ASMI Report Stresses Key Role of Seafood in Alaskan Economy
SEAFOODNEWS.COM by Peggy Parker – October 2, 2017
In case anyone in the Alaska Legislature is wondering how important the seafood industry is to Alaska’s economic recovery, they should lay aside their doubts and pick up ASMI’s latest report on the state’s seafood industry.
“The Economic Value of Alaska’s Seafood Industry” is a top-line report on the basic components of what makes the seafood industry in Alaska a major economic driver. To wit, seafood directly employs more workers than any other industry in Alaska, and is the third-largest overall job creator in the state next to the oil/gas and visitor industries (including multiplier effects).
The scale of Alaska’s annual catches is enough to feed everybody in the world at least one serving of Alaska seafood. Every year.
Unlike the oil and gas industry, Alaska’s fisheries are renewable and sustainably managed — likely at the top of the list of sustainably managed major fisheries in the world.
The report, authored by the McDowell Group for the Alaska Seafood Marketing Institute, looks at sectors within the industry, describes them and notes specific economic contributions. For instance, the seafood processing sector is the largest manufacturing sector in Alaska, accounting for 72% of the state’s manufacturing employment.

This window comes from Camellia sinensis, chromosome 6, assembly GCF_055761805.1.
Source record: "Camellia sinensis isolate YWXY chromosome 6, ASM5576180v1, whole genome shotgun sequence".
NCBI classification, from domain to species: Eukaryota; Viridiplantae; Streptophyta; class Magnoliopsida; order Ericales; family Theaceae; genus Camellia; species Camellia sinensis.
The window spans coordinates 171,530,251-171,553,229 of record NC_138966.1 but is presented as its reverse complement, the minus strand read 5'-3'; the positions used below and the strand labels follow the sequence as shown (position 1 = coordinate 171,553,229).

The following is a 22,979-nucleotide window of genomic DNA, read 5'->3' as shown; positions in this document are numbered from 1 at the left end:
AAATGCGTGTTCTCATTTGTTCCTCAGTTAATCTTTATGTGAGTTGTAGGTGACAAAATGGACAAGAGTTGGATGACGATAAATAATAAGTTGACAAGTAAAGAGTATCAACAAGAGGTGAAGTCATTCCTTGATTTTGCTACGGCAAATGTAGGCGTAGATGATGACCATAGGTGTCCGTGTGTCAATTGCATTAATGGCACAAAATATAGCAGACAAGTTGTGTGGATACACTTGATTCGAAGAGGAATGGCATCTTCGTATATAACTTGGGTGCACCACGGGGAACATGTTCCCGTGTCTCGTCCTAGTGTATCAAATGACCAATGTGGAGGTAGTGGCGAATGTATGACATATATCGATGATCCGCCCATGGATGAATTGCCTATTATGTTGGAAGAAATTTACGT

The economic impacts from Alaskan fisheries is broken down by species (salmon is king in terms of jobs, labor income, and value added amounts, with pollock close behind) and regions (Bering Sea wins hands down thanks to pollock.) Pollock is first in harvest volume and total ex-vessel value, with salmon close behind.
State budget wonks and members of the Legislature can look at individual regions to see how big a role the seafood industry plays in their own districts. Economic components like jobs, labor income, number of workers, and output are quantified, and a narrative describing seafood-related regional benefits, such as the US Coast Guard facility in Kodiak, is included.
Another observed benefit for Alaskans is the drop in cost of living expenses due to the seafood industry.
“The majority of Alaska’s consumer freight is a one-way, northbound haul,” note the authors. “Shipping seafood on southbound routes provides “backhaul” revenue for shippers, allowing for more competitive rates on northbound freight.
“Alaska’s seafood industry ships approximately 1 billion lbs. of finished product southbound each year, or the equivalent of roughly 23,000 containers (at 20 mt/container),” the report concludes.
“Everyone benefits from the seafood industry, especially smaller communities in Western Alaska,” says Kevin Anderson, president of Alaska Marine Lines, a barge transportation company that provides service between Seattle and nearly 100 ports and villages throughout Alaska. “Our ability to serve smaller communities, like those in Bristol Bay, would be drastically reduced without the prospect of southbound seafood shipments. Instead of six or seven sailings per year there might only be enough freight to support one or two.”
Another section of the report lists tax revenue from the industry as well as fees and other contributions to the state’s infrastructure.
“While the seafood industry and other industries cannot fill the hole in State General Fund revenues left by declining oil prices, seafood can play an increasingly important role in Alaska’s economy by creating employment and income opportunities for Alaskans,” the report notes.